The audience says it’s good, so the artist abandons exporation, and repeats what worked before – it requires a strong will to deviate from the norm, and explore into the unknown.  The artist has a choice now, carry on doing what they were doing, or see what’s happening, and change their view, make real art that has come from the photographer, not from the filter.

I gave a talk a little while ago at a camera club – I offered a half dozen of my images round, and asked them to critique them.  I’m thick skinned, and said that if they hated them, or loved them, that was fine, but I’d be asking them how they arrived at that conclusion.  What was it about the images that made them like or dislike?  It was a hard exercise for them.  They couldn’t just ‘thumbs up’, or ‘thumbs down’.  The comments afterwards were that they overall liked the images, (thumbs up) but the discussion in the end wasn’t about the image itself, they were more interested in how I made it in the first place – which wasn’t really what I really hoped for.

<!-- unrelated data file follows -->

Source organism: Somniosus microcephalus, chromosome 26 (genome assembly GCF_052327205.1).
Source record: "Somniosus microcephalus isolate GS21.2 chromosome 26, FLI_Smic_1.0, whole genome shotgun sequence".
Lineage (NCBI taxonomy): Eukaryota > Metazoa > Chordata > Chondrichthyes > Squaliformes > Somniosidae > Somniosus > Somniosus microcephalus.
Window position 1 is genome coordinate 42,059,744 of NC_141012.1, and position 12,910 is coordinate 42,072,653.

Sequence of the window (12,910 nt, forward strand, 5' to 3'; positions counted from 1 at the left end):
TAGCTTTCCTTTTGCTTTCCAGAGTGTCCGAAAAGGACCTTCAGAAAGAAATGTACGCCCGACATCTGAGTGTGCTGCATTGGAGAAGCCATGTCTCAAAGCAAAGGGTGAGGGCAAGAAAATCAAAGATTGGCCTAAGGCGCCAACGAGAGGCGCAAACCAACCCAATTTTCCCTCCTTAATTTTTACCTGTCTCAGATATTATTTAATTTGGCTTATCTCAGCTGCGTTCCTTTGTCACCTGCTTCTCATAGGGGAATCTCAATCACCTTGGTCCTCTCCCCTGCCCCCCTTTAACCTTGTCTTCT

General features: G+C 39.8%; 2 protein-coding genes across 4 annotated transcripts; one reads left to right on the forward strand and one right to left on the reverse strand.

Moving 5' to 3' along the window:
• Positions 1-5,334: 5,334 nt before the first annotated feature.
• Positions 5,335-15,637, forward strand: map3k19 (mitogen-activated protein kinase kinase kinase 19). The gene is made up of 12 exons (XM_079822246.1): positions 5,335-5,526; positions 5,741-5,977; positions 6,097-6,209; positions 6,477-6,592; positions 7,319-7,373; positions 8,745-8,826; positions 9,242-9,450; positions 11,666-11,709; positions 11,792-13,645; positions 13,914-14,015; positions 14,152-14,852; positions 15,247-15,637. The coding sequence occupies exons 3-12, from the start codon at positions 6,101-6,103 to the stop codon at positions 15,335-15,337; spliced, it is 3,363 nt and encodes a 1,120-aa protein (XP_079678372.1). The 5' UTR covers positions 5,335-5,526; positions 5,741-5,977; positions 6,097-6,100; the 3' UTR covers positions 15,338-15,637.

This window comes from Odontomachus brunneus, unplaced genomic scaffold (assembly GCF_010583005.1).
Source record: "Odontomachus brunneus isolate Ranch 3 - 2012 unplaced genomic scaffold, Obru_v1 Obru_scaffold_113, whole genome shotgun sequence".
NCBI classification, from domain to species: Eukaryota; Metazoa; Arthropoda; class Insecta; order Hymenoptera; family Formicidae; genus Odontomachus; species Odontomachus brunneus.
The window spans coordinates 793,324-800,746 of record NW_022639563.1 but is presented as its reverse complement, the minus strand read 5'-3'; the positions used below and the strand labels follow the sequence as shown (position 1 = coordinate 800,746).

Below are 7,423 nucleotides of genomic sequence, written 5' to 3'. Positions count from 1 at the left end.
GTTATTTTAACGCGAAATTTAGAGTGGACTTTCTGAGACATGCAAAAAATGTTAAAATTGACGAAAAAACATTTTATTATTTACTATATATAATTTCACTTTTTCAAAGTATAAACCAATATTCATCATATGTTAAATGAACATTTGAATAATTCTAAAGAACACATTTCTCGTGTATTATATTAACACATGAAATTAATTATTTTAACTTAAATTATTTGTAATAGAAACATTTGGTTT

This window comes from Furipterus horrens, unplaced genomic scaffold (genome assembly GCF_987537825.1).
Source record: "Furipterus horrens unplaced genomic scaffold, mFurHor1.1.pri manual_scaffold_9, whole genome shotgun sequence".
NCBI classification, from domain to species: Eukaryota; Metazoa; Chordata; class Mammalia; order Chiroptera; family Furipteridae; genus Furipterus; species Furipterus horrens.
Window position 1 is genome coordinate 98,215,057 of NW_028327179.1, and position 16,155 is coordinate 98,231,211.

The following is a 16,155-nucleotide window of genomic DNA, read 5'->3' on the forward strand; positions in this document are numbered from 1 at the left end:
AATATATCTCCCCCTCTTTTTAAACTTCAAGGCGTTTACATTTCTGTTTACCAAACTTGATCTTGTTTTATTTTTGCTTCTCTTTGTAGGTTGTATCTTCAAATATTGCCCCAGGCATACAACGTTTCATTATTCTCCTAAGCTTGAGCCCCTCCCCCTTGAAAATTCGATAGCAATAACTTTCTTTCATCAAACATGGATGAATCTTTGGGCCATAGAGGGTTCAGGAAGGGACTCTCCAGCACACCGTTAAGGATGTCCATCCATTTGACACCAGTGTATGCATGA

And this is what we’re getting sucked into.  It’s less about the end result (which is easy – like or not) and more about, how did the author achieved it, and what camera they used, if indeed it gets that far.

Now, I’m not against asking – I do it myself (I did it this morning in fact), but I ask after I’ve considered the image, and decided on its merits, (well, I’d like to think so anyway).

Too many people don’t edit, in the way that I understand editing.  Composition is something of an anathema to (mostly  younger) photographers.  They want to make something new and fresh – which is great – till we realise that their idea of new and fresh, is the filter I referred to earlier, and which more mature photographers have seen before ad nauseum.

Really ‘good’ photographs are never the product of laziness.  If the photographer puts in enough effort, and thought, then their images should be worthy of more than a quick look (thumbs up). It should not rely on a quick filter trick, which requires no real effort, or thought.